I hate my job. I’m working too many hours. I’m going to call an Estate and Trust attorney.

I hate my job. I’m working too many hours. I’m going to call an Estate and Trust attorney.

facebooktwitterlinkedinby feathertug-of-war-300x201Seem far fetched? Not if you believe that estate planning ought to focus on what your client values, rather than the value of what your client owns.

Let’s say you are an Estate & Trust Attorney who we will call Joan. You have the technical skills to implement well written estate planning documents.

You are with a potential client we will call George. You ask George how you can help, and George starts to tell you how he knows he should be putting an estate plan together, but starts complaining how his work is taking all of his time and no longer enjoys his work.

Joan has two choices. She  can say that’s nice, let’s get down to estate planning.

Or she can try to learn more about George’s work/life balance problem.

Joan- What is important to you?

George – I raised my family to be passionate about their work, while being mindful of work/life balance. My dad expressed a major regret in his life on his death bed of not spending more time with his children. It’s really important to me that my children don’t die with this regret.

Joan -Would you want your children to go through the same stress you are currently going through?

George- Absolutely not.

Joan- If we can put resources in place for your children should you die at an unexpected early age, so they would have more educational opportunities, and more career choices, would that be something you’d like to talk about?

George- Yes.

Joan- Might estate planning also bring some clarity to your own financial life, where more choices may become available to you?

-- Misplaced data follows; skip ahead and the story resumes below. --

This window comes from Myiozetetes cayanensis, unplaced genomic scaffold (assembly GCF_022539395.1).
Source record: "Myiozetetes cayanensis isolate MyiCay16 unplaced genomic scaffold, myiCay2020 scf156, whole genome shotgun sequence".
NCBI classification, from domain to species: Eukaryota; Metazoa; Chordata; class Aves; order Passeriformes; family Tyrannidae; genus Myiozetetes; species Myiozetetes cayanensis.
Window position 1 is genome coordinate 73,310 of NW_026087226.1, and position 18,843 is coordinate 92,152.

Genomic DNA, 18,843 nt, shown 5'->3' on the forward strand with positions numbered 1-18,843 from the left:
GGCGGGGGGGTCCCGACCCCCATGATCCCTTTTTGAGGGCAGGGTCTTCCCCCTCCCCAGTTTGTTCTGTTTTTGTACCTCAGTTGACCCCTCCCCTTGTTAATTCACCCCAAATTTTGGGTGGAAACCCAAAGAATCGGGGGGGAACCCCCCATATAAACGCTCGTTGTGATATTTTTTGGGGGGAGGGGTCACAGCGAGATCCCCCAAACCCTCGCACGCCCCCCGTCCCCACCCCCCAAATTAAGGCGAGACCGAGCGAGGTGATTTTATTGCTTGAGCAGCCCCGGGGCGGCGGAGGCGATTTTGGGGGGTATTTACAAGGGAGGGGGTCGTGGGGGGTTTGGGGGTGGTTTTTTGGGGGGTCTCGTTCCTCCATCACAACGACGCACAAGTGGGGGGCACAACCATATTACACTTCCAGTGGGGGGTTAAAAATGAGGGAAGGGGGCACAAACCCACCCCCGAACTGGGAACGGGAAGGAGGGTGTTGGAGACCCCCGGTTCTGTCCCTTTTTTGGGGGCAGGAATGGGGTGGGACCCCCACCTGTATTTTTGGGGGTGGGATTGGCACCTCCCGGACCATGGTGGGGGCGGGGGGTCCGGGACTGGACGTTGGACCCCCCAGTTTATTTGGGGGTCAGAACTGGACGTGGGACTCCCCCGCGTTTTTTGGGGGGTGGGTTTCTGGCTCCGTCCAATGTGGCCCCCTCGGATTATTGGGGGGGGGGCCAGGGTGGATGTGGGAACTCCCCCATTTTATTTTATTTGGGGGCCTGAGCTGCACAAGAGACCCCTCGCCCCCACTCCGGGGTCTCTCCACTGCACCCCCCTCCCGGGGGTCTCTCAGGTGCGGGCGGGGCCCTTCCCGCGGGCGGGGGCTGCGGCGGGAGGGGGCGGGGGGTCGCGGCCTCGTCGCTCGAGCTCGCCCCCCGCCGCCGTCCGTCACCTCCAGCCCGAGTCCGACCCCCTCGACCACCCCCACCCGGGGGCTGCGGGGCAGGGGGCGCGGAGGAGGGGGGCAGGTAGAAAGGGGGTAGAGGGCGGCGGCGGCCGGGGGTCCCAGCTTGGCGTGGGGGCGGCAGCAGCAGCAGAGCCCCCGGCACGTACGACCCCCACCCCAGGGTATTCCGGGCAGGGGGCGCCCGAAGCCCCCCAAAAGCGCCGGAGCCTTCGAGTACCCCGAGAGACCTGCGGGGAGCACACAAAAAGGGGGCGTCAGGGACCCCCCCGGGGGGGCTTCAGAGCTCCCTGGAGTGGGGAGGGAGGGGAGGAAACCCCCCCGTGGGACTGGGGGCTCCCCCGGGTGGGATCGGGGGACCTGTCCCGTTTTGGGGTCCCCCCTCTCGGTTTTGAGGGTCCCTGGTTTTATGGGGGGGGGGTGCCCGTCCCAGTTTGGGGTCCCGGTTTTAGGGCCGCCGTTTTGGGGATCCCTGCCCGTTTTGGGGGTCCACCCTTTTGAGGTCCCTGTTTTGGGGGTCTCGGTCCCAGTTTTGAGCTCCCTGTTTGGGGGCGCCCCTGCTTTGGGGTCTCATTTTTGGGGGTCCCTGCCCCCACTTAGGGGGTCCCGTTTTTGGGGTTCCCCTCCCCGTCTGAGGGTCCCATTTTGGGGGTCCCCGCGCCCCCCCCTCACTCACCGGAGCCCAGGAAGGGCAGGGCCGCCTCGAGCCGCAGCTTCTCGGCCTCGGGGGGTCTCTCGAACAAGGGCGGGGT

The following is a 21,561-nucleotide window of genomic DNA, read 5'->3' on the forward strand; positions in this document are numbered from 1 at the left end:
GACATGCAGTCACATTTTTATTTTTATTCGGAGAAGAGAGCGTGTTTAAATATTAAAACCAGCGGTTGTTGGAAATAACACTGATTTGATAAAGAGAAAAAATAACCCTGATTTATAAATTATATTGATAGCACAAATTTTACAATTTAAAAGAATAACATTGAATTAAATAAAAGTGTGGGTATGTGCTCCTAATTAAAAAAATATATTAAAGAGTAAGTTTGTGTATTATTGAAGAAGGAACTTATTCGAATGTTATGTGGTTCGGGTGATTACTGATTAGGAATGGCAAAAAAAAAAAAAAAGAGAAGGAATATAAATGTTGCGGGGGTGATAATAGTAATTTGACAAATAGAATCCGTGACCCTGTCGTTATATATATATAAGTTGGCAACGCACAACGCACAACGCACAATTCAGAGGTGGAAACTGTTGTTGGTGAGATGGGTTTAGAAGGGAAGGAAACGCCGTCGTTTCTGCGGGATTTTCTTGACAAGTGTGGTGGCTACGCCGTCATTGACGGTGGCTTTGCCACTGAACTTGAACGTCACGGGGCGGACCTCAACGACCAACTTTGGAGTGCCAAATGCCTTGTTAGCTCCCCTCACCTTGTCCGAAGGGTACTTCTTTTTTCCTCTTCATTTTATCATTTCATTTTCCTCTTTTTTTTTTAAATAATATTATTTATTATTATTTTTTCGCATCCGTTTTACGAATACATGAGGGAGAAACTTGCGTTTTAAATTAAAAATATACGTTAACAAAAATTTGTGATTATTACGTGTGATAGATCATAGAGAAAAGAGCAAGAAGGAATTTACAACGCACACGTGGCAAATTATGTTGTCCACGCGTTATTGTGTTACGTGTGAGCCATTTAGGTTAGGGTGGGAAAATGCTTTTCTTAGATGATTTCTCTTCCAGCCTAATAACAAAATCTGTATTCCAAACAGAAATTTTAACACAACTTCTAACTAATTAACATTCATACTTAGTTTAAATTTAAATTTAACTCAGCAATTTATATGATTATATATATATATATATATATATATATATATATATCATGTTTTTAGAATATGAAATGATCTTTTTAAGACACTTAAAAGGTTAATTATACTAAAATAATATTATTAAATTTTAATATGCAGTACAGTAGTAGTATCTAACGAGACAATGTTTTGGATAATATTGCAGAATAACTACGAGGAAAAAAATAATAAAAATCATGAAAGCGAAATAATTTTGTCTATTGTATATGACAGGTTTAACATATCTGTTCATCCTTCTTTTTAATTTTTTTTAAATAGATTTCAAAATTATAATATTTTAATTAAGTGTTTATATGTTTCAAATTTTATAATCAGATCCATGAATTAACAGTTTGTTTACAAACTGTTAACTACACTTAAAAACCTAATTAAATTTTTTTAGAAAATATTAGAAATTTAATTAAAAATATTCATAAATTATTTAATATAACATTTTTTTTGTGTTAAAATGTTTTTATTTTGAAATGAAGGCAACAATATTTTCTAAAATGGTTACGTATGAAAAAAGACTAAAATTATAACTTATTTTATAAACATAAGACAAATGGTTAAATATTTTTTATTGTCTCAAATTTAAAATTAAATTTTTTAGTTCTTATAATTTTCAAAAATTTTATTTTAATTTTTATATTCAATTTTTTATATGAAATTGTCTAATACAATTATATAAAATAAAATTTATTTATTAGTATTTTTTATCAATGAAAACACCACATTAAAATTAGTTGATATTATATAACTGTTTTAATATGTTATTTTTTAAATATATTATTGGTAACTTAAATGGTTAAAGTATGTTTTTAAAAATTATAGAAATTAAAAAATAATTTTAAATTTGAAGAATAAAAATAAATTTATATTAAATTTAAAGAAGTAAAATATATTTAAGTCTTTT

George-Yes. That’s exactly what I want.

Joan- Great. I also recommend we bring in a financial planner to work with you. The planner can help you organize your financial life to better understand what changes can be made to support a new career.

George- Let’s get started.

Now is this conversation as far fetched as it first seems?

It is not possible to implement a plan until the client’s concerns have been heard, even if they seem disconnected to estate planning. Plans should not be designed without an understanding what the client values most, supported by clear objectives. The plan is then put into place to implement those objectives.  If money touches every part our life, than it is not outside the scope of a caring trusted Estate & Trust attorney to ask the questions and really listen and bring in additional resources to help the client.

The truth is that the majority of clients never will understand the complex issues involved in estate planning, such as the inherent ever changing tax laws , and the various planning strategies. Their lack of understanding will continue to create anxiety- anxiety that leads to fear; fear that leads to indecision; indecision that leads to planning paralysis. And the eternal planning process continues.

Estate planning constantly reminds clients of the necessity to part with their financial resources. Each time they are faced with the possible diminishment of their financial independence, anxiety is created. This anxiety leads to indecision, which derails the planning process.1

I strongly believe that financial professionals which includes Estate & Trust attorneys, have the training to understand which problems they can solve, and which problems they need help with. If you don’t offer your client’s a path to solve their problems, you will most likely hear the dreaded 4 words when you ask for a decision- I’ll think about it.

As Stephen Covey put it, “People see the world not as it is, but as they are.”

1-Values-Based Estate Planning- Scott Fithian

Written by Jaimie Blackman

Jaimie Blackman

Jaimie Blackman — a former music educator & retailer— is a Certified Wealth Strategist & Succession Planner. Jaimie helps business owners maximize the value of their company through education & coaching. He is a frequent speaker at the National Association of Music Merchants, (NAMM) Idea Center and has spoken at Yamaha’s succession advantage.

As a financial literacy educator he has taught at New York University and has lectured at the 92nd Street Y, Marymount Manhattan College and CUNY.

His column is published in The Music & Sound Retailer and contributes to NAMM U online, as well as other industry trade magazines.

Jaimie is CEO of Jaimie Blackman & Company, President of BH Wealth Management, and Creator of MoneyCapsules® and the Sound of Money®.

To register for Jaimie’s live webinars, or to subscribe to his podcasts, visit jaimieblackman.com.

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